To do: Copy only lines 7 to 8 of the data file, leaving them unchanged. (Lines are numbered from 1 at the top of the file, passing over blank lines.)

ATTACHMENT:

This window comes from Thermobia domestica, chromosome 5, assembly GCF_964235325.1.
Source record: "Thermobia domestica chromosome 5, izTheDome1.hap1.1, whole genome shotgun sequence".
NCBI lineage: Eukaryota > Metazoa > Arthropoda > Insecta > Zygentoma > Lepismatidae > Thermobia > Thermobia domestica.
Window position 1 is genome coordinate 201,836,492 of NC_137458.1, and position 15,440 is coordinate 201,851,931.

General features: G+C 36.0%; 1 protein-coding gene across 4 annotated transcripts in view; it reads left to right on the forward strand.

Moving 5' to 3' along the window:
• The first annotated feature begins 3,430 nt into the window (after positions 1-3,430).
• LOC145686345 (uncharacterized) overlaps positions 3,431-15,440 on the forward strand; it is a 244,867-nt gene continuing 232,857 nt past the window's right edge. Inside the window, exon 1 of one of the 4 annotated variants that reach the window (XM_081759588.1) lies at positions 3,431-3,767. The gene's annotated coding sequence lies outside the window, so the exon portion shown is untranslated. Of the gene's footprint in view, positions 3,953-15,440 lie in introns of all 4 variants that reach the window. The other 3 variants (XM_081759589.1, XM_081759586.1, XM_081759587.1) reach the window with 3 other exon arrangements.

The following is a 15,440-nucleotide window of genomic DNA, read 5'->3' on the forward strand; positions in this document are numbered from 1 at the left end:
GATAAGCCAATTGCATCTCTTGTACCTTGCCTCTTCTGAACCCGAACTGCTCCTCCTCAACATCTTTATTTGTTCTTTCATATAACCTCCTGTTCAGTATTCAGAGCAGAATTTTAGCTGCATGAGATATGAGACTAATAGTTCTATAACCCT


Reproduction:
• The first annotated feature begins 3,430 nt into the window (after positions 1-3,430).
• LOC145686345 (uncharacterized) overlaps positions 3,431-15,440 on the forward strand; it is a 244,867-nt gene continuing 232,857 nt past the window's right edge. Inside the window, exon 1 of one of the 4 annotated variants that reach the window (XM_081759588.1) lies at positions 3,431-3,767. The gene's annotated coding sequence lies outside the window, so the exon portion shown is untranslated. Of the gene's footprint in view, positions 3,953-15,440 lie in introns of all 4 variants that reach the window. The other 3 variants (XM_081759589.1, XM_081759586.1, XM_081759587.1) reach the window with 3 other exon arrangements.